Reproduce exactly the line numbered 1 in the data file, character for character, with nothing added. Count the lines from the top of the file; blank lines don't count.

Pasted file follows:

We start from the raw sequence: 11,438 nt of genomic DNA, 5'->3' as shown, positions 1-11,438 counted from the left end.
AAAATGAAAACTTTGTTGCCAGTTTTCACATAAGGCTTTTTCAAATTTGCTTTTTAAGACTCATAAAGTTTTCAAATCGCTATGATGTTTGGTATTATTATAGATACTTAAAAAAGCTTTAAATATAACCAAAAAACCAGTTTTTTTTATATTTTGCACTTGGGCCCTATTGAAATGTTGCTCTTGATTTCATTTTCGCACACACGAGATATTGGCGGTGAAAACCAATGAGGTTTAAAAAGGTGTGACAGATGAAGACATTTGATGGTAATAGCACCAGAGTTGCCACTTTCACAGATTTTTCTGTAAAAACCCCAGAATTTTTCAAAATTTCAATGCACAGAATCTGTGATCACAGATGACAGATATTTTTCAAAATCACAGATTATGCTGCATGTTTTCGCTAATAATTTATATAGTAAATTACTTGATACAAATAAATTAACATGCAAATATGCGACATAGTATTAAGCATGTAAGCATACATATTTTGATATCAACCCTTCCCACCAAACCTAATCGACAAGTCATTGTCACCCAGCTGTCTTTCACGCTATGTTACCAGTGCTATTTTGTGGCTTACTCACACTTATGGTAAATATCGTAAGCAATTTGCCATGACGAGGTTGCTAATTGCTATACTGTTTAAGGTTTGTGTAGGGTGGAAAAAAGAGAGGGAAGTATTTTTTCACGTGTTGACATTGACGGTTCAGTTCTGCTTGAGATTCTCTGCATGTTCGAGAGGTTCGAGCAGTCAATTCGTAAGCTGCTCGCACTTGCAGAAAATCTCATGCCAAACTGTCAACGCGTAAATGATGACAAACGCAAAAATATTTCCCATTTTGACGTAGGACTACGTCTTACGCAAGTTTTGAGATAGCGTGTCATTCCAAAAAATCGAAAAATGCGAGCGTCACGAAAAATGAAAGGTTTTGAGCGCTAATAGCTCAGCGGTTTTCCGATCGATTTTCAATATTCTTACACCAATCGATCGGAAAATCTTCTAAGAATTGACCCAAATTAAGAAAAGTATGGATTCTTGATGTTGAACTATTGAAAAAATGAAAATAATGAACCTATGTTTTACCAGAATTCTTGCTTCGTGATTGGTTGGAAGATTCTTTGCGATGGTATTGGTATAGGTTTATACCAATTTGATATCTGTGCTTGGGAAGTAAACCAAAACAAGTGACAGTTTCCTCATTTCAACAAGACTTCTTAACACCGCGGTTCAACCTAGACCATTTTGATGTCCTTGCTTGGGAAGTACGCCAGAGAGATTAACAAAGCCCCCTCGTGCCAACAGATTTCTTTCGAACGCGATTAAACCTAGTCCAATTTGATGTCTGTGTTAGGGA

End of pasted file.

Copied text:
We start from the raw sequence: 11,438 nt of genomic DNA, 5'->3' as shown, positions 1-11,438 counted from the left end.